GSA raises per diem for federal travel

The Government Services Administration announced some good news for federal employees: As of October, when government workers travel, their per diem rates will increase slightly—a positive sign for the beleaguered Association and for federal travel as an industry.

In a blog post on the GSA’s website, Anne Rung, Associate Administrator of Government-wide Policy, explained that each year’s per diem rates are based on local market costs. The rates provide caps, or the maximum amounts, that can be reimbursed to federal employees on lodging and meals while on official travel. It also provides agencies with the policies and tools needed to reduce costs. This year, federal per diem rates are 5 percent below the average daily rate of the market.

As the GSA explains on its website, the per diem rate for an area in the continental 48 United States is actually three allowances: the lodging allowance, the meals allowance and the incidental expense allowance. The new per diem rate is now $129 ($83 lodging, $46 meals and incidental expenses). In fiscal year 2014, there are approximately 2,600 counties that will get the new rates, while 400 Non-Standard Areas (NSAs) will get per diem rates higher than the standard rate for the mainland states.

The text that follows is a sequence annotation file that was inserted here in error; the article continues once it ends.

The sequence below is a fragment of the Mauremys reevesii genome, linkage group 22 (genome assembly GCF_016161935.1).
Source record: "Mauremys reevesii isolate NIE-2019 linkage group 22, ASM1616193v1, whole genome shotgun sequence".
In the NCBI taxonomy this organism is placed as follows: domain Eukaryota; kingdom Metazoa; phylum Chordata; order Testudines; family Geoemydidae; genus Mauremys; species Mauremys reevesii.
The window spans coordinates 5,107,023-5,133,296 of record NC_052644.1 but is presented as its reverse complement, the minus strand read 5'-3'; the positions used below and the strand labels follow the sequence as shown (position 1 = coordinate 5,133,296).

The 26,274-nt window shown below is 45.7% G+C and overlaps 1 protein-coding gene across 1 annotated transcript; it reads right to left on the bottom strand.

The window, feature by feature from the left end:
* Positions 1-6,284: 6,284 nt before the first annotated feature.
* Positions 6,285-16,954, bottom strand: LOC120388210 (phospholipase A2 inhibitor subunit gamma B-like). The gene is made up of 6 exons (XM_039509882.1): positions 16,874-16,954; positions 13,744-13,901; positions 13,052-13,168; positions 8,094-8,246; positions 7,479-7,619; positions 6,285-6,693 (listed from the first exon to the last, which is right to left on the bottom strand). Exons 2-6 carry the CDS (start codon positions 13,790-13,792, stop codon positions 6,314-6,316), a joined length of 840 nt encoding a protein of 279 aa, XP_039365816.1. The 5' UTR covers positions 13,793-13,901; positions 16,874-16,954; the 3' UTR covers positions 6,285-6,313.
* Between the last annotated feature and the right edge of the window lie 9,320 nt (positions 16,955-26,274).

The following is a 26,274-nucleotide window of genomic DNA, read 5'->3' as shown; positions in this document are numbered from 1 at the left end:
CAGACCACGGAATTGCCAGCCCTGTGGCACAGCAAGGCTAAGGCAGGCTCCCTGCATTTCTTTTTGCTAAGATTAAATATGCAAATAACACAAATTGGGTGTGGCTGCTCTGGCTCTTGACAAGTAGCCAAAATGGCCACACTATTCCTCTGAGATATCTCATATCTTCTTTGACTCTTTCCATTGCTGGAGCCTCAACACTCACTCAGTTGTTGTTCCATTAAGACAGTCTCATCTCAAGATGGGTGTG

Government Executive reported that federal employees visiting cities with high costs of living, such as New York City, will receive inflated reimbursements. On the other hand, Federal Times noted that the per diem rate for the Washington, D.C. area will fall in fiscal year 2014. The lodging rate for the month of September will drop from $226 a night to $219 a night.

The Times also noted that the GSA will end a policy that allowed federal employees to spend 25 percent above per diem rates for conferences, which will save agencies an estimated $10 million in fiscal 2014, according to the agency

The lodging per diem increased from $77 in fiscal year 2013, while the meals portion held steady. GSA did not increase the federal per diem last year.

Government travel spending has declined in recent months following scandals both within the GSA and the IRS.

In her blog post, Rung noted the efforts of the Administration to cut travel and conference spending. “We have implemented strict policies and controls to ensure that all travel and conference expenditures are cost-effective and advancing the goals of federal agencies,” she wrote, noting that these agencies have lowered their spending on travel by approximately $2 billion to date.

Rung also noted that travel by federal employees is sometimes necessary. “As each agency reviews its travel and conference-related activities, each agency must ensure that any spending serves the American people as efficiently and effectively as possible,” she wrote.